The damnably difficult thing about all of this, of course, is that you can’t presume that both are innocent at the same time. One of them must be saying something that is not true. But “he said, she said” doesn’t resolve to “let’s start by assuming she’s lying,” except in a rape culture, and if you are presuming his innocence by presuming her mendacity, you are rape cultured. It works both ways, or should: if one of them has to be lying for the other to be telling the truth, then presuming the innocence of one produces a presumption of the other’s guilt.

    Since then I’ve seen the term pop up occasionally in various comment sections, sometimes used mockingly, as is par for the course. A search turned up a few more blog posts and articles using it. At this point I don’t think the phrase itself serves as a dogwhistle either way (yet.) It just isn’t widely used or discussed.

  8. says

    In a he said/she said case of sexual allegations someone has to be lying. They both can’t be right.

    this is, of course, patently untrue. We know that people, men and women, often don’t label things “rape” which clearly are. Because she was too drunk, because she was dressed like this, because she’d made out before, because they are married…

  9. pneumo says

    Skeptic 101:

    No, it does not mean someone has to be lying. One or both could be mistaken, self-deluded, et.c.

  10. says

    @pneumo: Very telling that Tavris thinks it highly relevant that Farrow’s allegations surfaced during a bitter divorce, not even worth mentioning that said divorce involved Allen dating another much-younger daughter of Mia’s. Bitches be lying? Super important. Men with an established pattern of creeperness? Pshaw, boys will be boys.

    @Giliell: That also gives the lie to the whole “but we all agree rape is bad!” retort that is #1 on the list of shitty arguments against the existence of rape culture. Sure, in an abstract sense, we agree that rape is a bad thing. We even have a specific cultural idea of the kind of rape that is almost certainly probably a bad thing, that masked stranger jumping out of the bushes at night and raping a sober, virginal white cis woman at gunpoint. Anything else (and even that, sometimes) we find necessary to dissect and parcel out blame, to nitpick over exact definitions, and to exercise hyperskepticism over the very notion that rape occurs. Even when there’s video and admission, we get the usual chorus of “she was drunk/a slut/dressed provocatively/someplace she shouldn’t have been/enjoying it/just regretful afterward/deserving” and “those poor boys are going to have their lives ruined” and “why rush to judgment over an allegation that might be a lie” and so on. Nevermind that Woody Allen’s career has not suffered one iota for the allegations against him. Nevermind that the worst Roman Polanski gets after a conviction is not being able to pick up his Oscars in person. Nevermind that this whole Occidental College nonsense follows a history of light punishments and cover-ups regarding rape on that campus. Nevermind that the narrative on sites linked by Tavris’s fans there suggest that once consent is implied it can never be rescinded–”She texted him about condoms” means “she lost the right to change her mind.” Nevermind Steubenville, where no action was taken despite ample evidence until Internet hackers forced the issue. Nevermind that those rapists received accolades while the victim received abuse from the community and media. Nevermind that we’ve seen the same scene play out over and over again, in Kentucky and Nova Scotia and Connecticut and on and on. Nevermind all that, there’s no rape culture. We all agree that rape is bad. As long as it’s legitimate, forcible rape and the victim was the perfect color and sex and degree of purity and so on. Otherwise, ‘bad’ is negotiable.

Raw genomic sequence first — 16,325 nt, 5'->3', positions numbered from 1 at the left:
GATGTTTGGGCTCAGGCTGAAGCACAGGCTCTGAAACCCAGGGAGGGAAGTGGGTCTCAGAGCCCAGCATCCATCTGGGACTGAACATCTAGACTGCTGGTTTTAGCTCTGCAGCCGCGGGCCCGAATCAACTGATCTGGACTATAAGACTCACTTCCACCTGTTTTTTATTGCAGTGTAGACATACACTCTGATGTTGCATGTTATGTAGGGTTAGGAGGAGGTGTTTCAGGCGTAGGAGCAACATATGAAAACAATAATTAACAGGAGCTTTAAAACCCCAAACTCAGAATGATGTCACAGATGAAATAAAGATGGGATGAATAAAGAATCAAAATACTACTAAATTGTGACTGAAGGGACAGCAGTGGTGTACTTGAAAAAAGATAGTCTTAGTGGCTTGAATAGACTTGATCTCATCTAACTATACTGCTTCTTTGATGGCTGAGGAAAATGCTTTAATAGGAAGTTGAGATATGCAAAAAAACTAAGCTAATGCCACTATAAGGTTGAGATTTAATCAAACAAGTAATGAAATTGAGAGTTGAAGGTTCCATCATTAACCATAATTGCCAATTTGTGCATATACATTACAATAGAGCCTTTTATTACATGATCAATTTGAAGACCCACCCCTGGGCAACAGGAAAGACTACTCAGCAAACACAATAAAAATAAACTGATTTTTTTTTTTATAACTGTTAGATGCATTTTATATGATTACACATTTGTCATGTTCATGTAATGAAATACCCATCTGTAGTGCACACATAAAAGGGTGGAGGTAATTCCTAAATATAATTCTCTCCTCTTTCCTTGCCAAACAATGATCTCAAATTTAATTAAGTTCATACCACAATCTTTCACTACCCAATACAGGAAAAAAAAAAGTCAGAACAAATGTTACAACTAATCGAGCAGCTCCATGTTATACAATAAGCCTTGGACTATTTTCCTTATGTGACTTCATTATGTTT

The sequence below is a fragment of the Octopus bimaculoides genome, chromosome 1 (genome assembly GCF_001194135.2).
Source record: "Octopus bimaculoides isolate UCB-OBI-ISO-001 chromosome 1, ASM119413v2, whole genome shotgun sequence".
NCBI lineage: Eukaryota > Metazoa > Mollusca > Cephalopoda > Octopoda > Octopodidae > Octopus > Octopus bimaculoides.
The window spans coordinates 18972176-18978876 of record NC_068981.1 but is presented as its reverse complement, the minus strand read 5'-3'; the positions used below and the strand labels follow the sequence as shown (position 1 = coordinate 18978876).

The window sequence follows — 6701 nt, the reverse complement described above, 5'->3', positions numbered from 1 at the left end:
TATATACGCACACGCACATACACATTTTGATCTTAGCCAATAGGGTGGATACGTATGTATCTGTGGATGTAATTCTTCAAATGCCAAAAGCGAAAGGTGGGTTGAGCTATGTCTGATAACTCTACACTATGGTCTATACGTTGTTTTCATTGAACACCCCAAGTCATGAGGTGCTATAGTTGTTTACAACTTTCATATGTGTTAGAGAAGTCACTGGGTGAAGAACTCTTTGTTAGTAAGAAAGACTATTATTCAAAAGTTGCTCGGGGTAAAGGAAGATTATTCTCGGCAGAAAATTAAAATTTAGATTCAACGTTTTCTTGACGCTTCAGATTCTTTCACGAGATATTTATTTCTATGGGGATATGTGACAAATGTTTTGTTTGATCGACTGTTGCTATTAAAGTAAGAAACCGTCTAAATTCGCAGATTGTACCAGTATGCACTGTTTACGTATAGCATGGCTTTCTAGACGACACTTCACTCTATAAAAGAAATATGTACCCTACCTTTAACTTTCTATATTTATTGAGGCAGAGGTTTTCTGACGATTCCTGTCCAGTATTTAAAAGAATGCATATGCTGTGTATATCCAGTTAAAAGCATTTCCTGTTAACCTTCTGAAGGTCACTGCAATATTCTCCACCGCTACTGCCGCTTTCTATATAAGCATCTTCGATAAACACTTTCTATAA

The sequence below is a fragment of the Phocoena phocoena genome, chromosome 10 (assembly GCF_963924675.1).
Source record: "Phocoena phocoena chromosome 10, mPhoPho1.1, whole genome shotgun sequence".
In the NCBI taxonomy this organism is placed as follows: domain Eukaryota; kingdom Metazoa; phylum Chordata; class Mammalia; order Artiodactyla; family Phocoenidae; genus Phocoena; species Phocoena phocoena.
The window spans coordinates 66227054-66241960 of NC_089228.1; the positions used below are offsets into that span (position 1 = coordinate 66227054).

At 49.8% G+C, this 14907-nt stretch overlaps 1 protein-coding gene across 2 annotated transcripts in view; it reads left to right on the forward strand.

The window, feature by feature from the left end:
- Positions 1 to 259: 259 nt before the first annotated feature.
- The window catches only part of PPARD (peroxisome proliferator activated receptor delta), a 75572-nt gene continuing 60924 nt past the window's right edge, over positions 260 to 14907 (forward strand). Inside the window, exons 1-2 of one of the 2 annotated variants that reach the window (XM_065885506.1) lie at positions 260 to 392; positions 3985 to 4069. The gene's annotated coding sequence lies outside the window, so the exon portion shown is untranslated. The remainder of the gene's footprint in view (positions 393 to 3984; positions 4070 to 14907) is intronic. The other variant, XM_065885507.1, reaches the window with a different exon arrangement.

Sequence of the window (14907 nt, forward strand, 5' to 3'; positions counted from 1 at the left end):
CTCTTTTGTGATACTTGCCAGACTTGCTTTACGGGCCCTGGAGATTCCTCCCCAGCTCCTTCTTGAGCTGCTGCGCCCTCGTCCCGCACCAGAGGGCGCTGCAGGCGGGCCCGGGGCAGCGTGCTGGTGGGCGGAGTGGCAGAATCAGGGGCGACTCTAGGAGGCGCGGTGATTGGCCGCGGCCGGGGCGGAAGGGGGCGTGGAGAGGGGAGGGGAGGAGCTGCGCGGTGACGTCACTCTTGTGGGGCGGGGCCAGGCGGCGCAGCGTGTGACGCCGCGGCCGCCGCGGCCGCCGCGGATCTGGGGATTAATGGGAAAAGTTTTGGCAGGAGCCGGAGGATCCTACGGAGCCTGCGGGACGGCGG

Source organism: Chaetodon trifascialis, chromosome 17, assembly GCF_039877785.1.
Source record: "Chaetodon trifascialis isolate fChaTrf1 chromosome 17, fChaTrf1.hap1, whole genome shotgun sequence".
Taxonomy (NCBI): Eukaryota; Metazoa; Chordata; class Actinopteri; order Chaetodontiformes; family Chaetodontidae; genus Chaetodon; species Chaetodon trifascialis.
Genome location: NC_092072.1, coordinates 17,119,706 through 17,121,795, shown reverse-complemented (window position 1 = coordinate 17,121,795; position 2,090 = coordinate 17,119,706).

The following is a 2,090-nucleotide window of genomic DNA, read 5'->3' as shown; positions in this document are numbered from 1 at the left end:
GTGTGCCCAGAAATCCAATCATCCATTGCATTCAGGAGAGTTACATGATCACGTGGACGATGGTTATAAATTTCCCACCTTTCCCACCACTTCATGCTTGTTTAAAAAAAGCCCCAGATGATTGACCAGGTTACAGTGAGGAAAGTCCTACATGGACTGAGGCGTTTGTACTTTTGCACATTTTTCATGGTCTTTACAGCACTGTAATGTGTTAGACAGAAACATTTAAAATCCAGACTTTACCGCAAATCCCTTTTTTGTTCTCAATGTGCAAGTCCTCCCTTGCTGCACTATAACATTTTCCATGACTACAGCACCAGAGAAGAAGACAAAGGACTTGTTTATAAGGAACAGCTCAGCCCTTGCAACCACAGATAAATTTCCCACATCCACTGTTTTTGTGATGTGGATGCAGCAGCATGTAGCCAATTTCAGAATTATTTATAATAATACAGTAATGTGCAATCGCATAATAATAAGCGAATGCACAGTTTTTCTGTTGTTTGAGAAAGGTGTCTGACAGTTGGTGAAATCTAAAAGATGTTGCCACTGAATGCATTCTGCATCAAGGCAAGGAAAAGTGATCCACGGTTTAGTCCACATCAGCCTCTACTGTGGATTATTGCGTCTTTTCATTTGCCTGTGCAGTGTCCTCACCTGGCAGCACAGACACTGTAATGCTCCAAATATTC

11. thascius says

    @14-Why would she need to be cautious about Woody’s claims? After all, as the MRA’s so often remind us, women lie about being raped all the time, whereas real rapists (unlike every other type of criminal on earth) never, ever, ever falsely deny it.

  12. says

    Well, to take the question literally, because she’s not an MRA, and because she co-wrote a wonderful book about cognitive dissonance.

    (She also wrote The Mismeasure of Woman. She’s not a common-or-garden anti-feminist.)

  13. says

    @Ophelia Benson: